Essay about Prohibition in the United States and National Alcohol Prohibition

Submitted By Rosaclutterbird
Words: 3233
Pages: 13

National prohibition of alcohol between 1920 and 1933 was known as the “noble experiment” and was undertaken to reduce crime and corruption, solve social and domestic problems , reduce the tax burden created by prisons and poorhouses, and improve health and hygiene in America. The results of that experiment clearly indicate that it was a miserable failure, which to a certain extent i do agree with, here are a few reasons why i do.

Firstly though we can see how prohibition could have been a success, as it was supported by many groups in american society. Women saw alcohol as a means by which men oppressed them. Leading businesses saw drunkenness as leading to danger and inefficiency in the workplace, for example Heinze was one of some large companies that supported prohibition. Many religious groups also believed that alcohol was "the work of the devil" and was responsible for sin. Supporters of prohibition were usually overwhelmingly protestant and would live in rural areas and voted republican.

It is therefore obvious that prohibition led to huge growth in crime. Obviously taking away millions of people's liberties will lead them to rebel against this. The 18th amendment banned the sale, transportation and manufacture of alcohol. People soon found ways of getting round the new law. Speakeasies were soon set up in all of the big cities. these were illegal bars, which sold alcohol behind closed doors. It was almost impossible to close these down because they were opened in basements or the back rooms of restaurants and cafes. If bar owners could not get their hands on genuine alcoholic drinks, they could always buy moonshine or hooch, which was illegally made alcohol. Unfortunately this could be very dangerous. Several hundred people a year died from alcohol poisoning during the 1920s, mostly from the effects of moonshine.

But one of most important result of prohibition was that it made ordinary people into criminals. Most people liked a drink from time to time and this made the police very reluctant to enforce the law. They also became more open to bribes from otherwise law-abiding citizens. So began the system of bribery and corruption that spread all over the USA and reached the highest levels of society. Worse still, the supply of illegal alcohol fell into the hands of gangsters, who then bribed the police and justice system to allow them to carry on their business.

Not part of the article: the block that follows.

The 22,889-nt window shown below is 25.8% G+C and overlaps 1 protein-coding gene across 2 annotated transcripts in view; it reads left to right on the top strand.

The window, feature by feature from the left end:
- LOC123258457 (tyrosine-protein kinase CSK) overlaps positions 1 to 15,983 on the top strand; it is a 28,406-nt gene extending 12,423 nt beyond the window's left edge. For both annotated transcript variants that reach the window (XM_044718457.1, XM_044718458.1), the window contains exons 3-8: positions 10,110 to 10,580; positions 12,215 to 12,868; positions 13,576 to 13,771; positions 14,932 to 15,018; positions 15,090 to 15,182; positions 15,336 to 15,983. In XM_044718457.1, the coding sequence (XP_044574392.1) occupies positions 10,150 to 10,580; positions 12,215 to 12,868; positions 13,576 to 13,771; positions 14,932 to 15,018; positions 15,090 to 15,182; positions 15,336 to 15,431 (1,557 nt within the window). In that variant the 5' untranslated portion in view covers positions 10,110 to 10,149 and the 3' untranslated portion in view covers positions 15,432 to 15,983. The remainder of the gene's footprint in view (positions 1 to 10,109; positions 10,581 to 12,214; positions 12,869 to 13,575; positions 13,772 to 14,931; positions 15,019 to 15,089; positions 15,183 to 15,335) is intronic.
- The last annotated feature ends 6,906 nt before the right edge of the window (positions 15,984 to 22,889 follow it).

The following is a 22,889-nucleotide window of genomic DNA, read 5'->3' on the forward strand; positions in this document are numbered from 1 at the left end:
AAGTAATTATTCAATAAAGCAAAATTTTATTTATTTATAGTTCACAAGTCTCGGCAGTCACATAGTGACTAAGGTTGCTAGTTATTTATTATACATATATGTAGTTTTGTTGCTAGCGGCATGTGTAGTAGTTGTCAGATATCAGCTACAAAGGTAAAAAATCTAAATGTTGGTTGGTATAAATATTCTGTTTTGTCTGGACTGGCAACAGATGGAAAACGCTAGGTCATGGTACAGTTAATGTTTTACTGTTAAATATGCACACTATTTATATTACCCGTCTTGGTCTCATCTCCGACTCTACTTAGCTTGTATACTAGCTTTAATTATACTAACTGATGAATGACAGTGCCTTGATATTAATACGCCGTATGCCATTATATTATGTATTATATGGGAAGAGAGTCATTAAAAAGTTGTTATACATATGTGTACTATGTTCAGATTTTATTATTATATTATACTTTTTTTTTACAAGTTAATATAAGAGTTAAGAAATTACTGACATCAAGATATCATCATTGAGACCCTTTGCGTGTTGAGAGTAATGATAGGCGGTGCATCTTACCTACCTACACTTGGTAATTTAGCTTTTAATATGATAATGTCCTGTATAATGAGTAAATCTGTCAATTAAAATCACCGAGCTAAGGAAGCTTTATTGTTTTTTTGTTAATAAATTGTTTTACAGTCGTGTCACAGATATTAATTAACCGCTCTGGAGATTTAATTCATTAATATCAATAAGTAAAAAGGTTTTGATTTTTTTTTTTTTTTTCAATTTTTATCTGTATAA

Another reason for the failure of prohibition id the geographical difficulties and controlling areas. The USA has 18,700 miles of coast line and land border. Those waters just outside the national limits became known with good reason, as "rum row" the smuggling into the country was so successful that in 1925, the officer in charge of prohibition enforcement guessed that agents only intercepted about five per cent of alcohol coming into the country illegally. The most common way of getting hold of alcohol into the USAwas from Canada, Mexico and the West Indies.

Gangsterism and organised crime grew rapidly. A famous gangster and bootlegger was Al Capone, who controlled Chicago. The mayor of the city, Bill Thompson , was known to be an associate of the gangsters, who stepped in to supply the demand. The gangsters were able to make a fortune. It is estimated that by 1929, Capone's income from the various aspects of his business was $60,000,000 from illegal alcohol involvement.

The death rate from liver cirrhosis followed a corresponding pattern.52 In 1939, 42% of respondents told pollsters that they did not use alcohol at all. If that figure reflected stability in the proportionate size of the non-drinking population since the pre-Prohibition years, and if new cohorts—youths and women—had begun drinking during Prohibition, then the numbers of new drinkers had been offset by Prohibition’s socializing effect. By 1960, the proportion of abstainers had fallen only to 38%.53

The Prohibition Era was unkind to habitual…